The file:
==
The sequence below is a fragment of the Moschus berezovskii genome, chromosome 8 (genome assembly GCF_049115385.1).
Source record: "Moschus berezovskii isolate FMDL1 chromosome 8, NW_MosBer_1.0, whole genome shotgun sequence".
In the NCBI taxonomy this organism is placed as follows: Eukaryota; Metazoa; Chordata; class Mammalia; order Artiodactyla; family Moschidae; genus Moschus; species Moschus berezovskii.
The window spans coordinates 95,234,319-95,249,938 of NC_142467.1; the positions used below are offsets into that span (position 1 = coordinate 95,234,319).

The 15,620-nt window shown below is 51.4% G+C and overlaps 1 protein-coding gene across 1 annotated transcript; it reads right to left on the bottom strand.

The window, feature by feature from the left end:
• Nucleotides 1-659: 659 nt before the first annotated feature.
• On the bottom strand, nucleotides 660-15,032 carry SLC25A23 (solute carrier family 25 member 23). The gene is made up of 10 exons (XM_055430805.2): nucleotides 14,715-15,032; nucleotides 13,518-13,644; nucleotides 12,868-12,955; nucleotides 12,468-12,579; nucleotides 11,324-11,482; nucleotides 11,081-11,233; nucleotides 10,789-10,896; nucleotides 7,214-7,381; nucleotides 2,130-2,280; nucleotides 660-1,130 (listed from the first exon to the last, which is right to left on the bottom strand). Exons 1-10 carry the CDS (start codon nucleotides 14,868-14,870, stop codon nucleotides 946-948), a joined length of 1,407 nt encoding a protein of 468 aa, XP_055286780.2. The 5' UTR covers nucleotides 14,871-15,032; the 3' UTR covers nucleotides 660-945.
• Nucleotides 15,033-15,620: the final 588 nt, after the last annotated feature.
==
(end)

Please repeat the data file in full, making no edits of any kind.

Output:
The sequence below is a fragment of the Moschus berezovskii genome, chromosome 8 (genome assembly GCF_049115385.1).
Source record: "Moschus berezovskii isolate FMDL1 chromosome 8, NW_MosBer_1.0, whole genome shotgun sequence".
In the NCBI taxonomy this organism is placed as follows: Eukaryota; Metazoa; Chordata; class Mammalia; order Artiodactyla; family Moschidae; genus Moschus; species Moschus berezovskii.
The window spans coordinates 95,234,319-95,249,938 of NC_142467.1; the positions used below are offsets into that span (position 1 = coordinate 95,234,319).

The 15,620-nt window shown below is 51.4% G+C and overlaps 1 protein-coding gene across 1 annotated transcript; it reads right to left on the bottom strand.

The window, feature by feature from the left end:
• Nucleotides 1-659: 659 nt before the first annotated feature.
• On the bottom strand, nucleotides 660-15,032 carry SLC25A23 (solute carrier family 25 member 23). The gene is made up of 10 exons (XM_055430805.2): nucleotides 14,715-15,032; nucleotides 13,518-13,644; nucleotides 12,868-12,955; nucleotides 12,468-12,579; nucleotides 11,324-11,482; nucleotides 11,081-11,233; nucleotides 10,789-10,896; nucleotides 7,214-7,381; nucleotides 2,130-2,280; nucleotides 660-1,130 (listed from the first exon to the last, which is right to left on the bottom strand). Exons 1-10 carry the CDS (start codon nucleotides 14,868-14,870, stop codon nucleotides 946-948), a joined length of 1,407 nt encoding a protein of 468 aa, XP_055286780.2. The 5' UTR covers nucleotides 14,871-15,032; the 3' UTR covers nucleotides 660-945.
• Nucleotides 15,033-15,620: the final 588 nt, after the last annotated feature.